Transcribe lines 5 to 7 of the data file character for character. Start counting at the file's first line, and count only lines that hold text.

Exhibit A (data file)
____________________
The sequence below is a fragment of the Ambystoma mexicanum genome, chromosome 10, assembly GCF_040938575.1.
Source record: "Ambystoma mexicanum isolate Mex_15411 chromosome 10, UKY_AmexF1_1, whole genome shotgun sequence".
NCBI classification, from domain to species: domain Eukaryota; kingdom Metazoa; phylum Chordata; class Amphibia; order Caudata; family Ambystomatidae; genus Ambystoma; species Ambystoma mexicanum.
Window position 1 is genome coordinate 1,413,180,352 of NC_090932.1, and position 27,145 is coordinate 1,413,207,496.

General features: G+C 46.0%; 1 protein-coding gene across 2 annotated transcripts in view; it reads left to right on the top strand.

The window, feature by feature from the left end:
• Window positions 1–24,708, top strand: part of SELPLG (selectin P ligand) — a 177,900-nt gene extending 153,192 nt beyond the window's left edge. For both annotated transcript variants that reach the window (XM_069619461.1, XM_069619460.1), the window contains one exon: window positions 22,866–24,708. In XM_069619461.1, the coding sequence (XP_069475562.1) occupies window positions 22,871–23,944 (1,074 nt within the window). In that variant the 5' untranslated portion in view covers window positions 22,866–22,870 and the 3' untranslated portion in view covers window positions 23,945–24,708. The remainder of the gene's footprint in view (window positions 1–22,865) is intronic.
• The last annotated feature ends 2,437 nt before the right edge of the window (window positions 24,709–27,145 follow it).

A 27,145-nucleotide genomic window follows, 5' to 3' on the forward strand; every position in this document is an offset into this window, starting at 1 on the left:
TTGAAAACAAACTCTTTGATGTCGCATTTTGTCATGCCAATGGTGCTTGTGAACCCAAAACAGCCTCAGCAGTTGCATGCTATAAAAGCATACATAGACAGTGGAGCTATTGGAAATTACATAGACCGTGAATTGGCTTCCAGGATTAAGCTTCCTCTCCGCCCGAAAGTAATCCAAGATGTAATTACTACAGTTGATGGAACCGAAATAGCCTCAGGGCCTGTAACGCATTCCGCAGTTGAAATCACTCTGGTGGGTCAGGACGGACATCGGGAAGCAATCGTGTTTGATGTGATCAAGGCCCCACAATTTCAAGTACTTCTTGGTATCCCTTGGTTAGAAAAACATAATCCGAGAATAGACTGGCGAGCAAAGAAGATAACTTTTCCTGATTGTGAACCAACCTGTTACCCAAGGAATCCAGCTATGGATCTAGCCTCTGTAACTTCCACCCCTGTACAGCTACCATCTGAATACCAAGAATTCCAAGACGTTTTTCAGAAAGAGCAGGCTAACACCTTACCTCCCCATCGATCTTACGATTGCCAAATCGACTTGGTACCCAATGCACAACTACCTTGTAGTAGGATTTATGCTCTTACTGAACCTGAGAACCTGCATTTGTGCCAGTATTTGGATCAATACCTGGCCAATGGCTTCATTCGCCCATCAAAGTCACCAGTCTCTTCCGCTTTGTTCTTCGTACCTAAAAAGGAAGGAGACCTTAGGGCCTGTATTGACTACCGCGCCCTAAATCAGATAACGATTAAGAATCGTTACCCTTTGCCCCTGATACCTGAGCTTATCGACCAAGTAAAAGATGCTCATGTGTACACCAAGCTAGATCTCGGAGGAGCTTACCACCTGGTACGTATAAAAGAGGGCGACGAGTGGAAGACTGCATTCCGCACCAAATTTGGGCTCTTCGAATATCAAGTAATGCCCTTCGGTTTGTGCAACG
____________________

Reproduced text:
General features: G+C 46.0%; 1 protein-coding gene across 2 annotated transcripts in view; it reads left to right on the top strand.

The window, feature by feature from the left end:
• Window positions 1–24,708, top strand: part of SELPLG (selectin P ligand) — a 177,900-nt gene extending 153,192 nt beyond the window's left edge. For both annotated transcript variants that reach the window (XM_069619461.1, XM_069619460.1), the window contains one exon: window positions 22,866–24,708. In XM_069619461.1, the coding sequence (XP_069475562.1) occupies window positions 22,871–23,944 (1,074 nt within the window). In that variant the 5' untranslated portion in view covers window positions 22,866–22,870 and the 3' untranslated portion in view covers window positions 23,945–24,708. The remainder of the gene's footprint in view (window positions 1–22,865) is intronic.